He also reinterprets his songs so that they are different on every tour or sometimes every night.(or even during a song!)
I like that about him. I don’t want to go and hear the CD instead of a concert. He’s punk in spirit.

I was very tempted to buy one of his print art works once. They gain in value and I think they are pretty good. I bought the book instead, much cheaper.

I had read up on the way he created them, when and where they were made etc. I knew quite a bit from the book I owned; that and reading the internet.

Anyway, last year I was over in Nottingham for a day out. My wife had gone for a haircut, so I had an hour to wander about.
I found a nice art gallery shop in the old indoor posh precinct near the Town Hall.

I was killing time looking about and saw a Dylan print that I knew from the book and I’d seen before in a gallery in Birmingham.

I stood in front of it and the woman came over and said ‘nice work eh?’ I said I preferred the one where the woman wore the red dress and almost bought it once. She drew the conclusion that I was a pretty big Dylan expert. I didn’t disavow her of this flattering conclusion. And my attire that day was quite upmarket scuff/art buyer-esque. Click!

The less I showed an interest to talk any further about the ‘Drawn Blank Series’ or the Brazilian series -and in particular the Train Tracks print that I knew was most sought after of the series as the central theme of the picture chimed so well with Mr Dylans lyrical work and early allusions to his hobo origins (as I put it) This intrigued her even more and she became animated.

She then glanced around and said, “do you have a moment or two?” I said “why yes, of course” just like that in those exact words…

She uncoupled a thick red rope with a brass hook attached and led me down a spiral staircase to the ‘off limits’ staff only area. It had black leather sofas, a coffee machine and frames leant against the wall with paintings hanging etc.

She looked over the top of her thick brimmed very expensive looking (NHS style) glasses and then sort of bowed/waved her hand in the direction of the 3 walls and said “you may also like these?” with a tiny contained grin rippling on her ruby red lips.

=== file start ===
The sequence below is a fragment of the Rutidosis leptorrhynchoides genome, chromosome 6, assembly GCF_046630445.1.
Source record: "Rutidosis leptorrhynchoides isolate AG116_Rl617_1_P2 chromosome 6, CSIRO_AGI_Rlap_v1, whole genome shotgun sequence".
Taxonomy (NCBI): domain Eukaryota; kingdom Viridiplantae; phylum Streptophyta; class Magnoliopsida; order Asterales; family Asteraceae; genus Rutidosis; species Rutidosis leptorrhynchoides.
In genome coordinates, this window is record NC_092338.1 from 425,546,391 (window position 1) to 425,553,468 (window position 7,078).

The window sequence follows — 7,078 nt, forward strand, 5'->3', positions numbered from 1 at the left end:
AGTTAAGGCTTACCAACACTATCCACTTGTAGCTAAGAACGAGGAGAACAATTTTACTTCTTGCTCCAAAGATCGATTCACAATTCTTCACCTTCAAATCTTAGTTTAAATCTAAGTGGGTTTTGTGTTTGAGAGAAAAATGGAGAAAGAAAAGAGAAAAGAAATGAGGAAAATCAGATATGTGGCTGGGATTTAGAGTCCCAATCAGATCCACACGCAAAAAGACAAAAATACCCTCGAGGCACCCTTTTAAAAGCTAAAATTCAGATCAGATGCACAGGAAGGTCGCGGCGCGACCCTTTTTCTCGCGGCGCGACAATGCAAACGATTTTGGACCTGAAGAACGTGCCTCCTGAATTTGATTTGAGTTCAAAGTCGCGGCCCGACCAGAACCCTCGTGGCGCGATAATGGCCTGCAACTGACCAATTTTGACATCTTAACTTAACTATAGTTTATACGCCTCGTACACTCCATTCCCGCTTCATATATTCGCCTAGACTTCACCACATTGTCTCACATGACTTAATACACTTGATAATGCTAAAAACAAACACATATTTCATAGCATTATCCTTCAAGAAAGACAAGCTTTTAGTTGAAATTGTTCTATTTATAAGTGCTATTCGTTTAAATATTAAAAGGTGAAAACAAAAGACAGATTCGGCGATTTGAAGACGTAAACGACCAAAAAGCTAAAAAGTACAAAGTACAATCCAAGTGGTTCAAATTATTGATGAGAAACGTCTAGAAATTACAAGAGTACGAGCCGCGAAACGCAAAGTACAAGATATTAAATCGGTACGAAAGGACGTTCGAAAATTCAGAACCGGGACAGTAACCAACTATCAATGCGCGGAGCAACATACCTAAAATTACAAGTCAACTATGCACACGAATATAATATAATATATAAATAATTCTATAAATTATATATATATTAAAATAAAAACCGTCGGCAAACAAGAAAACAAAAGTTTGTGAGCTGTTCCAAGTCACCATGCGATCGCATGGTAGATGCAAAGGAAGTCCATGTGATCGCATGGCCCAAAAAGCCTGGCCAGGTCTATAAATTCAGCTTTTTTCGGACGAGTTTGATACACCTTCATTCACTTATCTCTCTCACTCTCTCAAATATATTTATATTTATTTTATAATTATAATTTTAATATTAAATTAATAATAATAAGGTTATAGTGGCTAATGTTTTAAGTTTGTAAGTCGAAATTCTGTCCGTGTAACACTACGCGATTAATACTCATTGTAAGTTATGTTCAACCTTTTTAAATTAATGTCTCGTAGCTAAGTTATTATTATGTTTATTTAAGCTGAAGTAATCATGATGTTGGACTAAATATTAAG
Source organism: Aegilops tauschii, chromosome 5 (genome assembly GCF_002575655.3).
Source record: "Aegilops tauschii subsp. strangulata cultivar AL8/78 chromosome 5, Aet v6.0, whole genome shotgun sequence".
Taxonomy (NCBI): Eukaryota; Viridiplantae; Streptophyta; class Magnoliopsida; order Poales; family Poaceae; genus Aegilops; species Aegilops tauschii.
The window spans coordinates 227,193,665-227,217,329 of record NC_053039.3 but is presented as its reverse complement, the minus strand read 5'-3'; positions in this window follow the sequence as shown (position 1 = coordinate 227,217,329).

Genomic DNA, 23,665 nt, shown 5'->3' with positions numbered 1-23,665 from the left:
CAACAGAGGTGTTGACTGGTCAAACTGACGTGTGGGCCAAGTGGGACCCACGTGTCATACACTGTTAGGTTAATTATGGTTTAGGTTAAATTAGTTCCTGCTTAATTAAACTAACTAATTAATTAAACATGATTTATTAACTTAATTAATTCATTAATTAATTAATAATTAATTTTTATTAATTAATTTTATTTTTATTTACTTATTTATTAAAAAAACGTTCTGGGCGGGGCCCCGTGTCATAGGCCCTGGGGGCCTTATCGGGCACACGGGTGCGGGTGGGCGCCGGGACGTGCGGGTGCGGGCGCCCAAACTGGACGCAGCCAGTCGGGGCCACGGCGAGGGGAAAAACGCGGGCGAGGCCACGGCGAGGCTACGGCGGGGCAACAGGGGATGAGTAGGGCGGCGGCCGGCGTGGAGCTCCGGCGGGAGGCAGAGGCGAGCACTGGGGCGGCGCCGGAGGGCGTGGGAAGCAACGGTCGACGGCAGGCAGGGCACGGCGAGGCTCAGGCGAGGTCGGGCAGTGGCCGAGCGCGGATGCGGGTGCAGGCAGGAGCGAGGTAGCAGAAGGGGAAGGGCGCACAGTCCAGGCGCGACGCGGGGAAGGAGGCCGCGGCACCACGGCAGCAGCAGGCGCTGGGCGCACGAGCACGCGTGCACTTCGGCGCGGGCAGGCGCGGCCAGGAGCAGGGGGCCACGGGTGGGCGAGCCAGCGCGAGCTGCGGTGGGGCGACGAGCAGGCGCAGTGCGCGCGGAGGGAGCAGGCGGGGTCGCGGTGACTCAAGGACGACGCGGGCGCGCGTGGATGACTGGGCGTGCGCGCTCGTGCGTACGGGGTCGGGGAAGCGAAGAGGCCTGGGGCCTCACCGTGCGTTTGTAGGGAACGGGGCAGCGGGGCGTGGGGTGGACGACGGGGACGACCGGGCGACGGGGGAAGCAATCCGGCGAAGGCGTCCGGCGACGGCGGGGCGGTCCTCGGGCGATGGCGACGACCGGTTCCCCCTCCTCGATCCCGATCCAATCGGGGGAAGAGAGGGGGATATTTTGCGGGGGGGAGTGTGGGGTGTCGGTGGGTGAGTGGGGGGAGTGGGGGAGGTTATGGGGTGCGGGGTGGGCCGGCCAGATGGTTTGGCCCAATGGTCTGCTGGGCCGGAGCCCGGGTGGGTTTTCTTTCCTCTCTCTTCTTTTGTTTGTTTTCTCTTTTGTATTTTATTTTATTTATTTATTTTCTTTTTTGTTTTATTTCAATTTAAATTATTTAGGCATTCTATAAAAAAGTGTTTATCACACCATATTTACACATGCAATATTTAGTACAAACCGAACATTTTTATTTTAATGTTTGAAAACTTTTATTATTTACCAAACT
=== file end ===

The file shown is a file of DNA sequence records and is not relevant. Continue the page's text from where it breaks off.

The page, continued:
It was all of the Ron Wood paintings they were about to put on display. It also had some pencil sketches that weren’t for sale - one in particular caught my eye was of a board meeting with Jagger talking to the management suits. I’d also seen these before so again sounded like a right rock-toff collector.

They also had a load of the other Dylan pics leaning against the wall , unsold.

She waffled a bit, I listened a bit. I nodded very wisely occasionally. This was a right weeze!

In the end I wasn’t sure who was bullshitting who the most, and I realised it was a right old fun game this art collecting thing.

9 out of 10

EDIT-Top Tip, I hear that Bob likes to get to bed good and early, so if you go and see him, be sure to be in your seat by 7.30. I wish I’d been given this tip before that show I missed most of.

Filed under bob dylan drawn blank series bullshit art

3 notes

A few football tickets coming up

I think this was my last time to watch a match at The Baseball Ground. A great place and full of character, tucked away in the back streets of Derby.

This also marks my loss of interest in football for a while. I stood here in the Ossie End with Derby fans. So, I couldn’t really shout or cheer for Chelsea. It kind of killed it for me for some reason.

I had gone to various Derby games (and the Chelsea ones) every season but I wasn’t a fan.
My uncle used to drive the lorry for Bass and I used to go with him on the rounds. The Baseball Ground was on his route and we used to go in there when I was about 7,8, 9. I vividly recall going under the stand and past the managers office to have a look in the treatment room - the first thing that hit me was the smell of ‘Deep Heat’ rub then I saw Charlie George on the treatment table getting his legs rubbed. I was in my Chelsea top, lord alone knows what he must have thought. I think I still have my autograph book of that period somewhere…must dig it out.

Ironically 30 years later I got a job there and when I walked under the stand ( they get it almost right in the Cloughie film with Micheal Sheen, The Damned United by the way- which they filmed at Chesterfield’s ground, one of the last remaining wooden stands), then went to the treatment room, it looked and smelled exactly the same as 1975 minus Champagne Charlie .Amazing. My brain did a funny loop the loop and I was 8 again.

I enjoyed walking around that place when I worked there and went in the board room many times imagining the Clough and Taylor dealings and arguments and triumphs. They knocked it down to build some cheap flats. Daft twats.

I have some pics which I’ll post up when I get time.

A few football tickets coming up

I think this was my last time to watch a match at The Baseball Ground. A great place and full of character, tucked away in the back streets of Derby.

This also marks my loss of interest in football for a while. I stood here in the Ossie End with Derby fans. So, I couldn’t really shout or cheer for Chelsea. It kind of killed it for me for some reason.

I had gone to various Derby games (and the Chelsea ones) every season but I wasn’t a fan.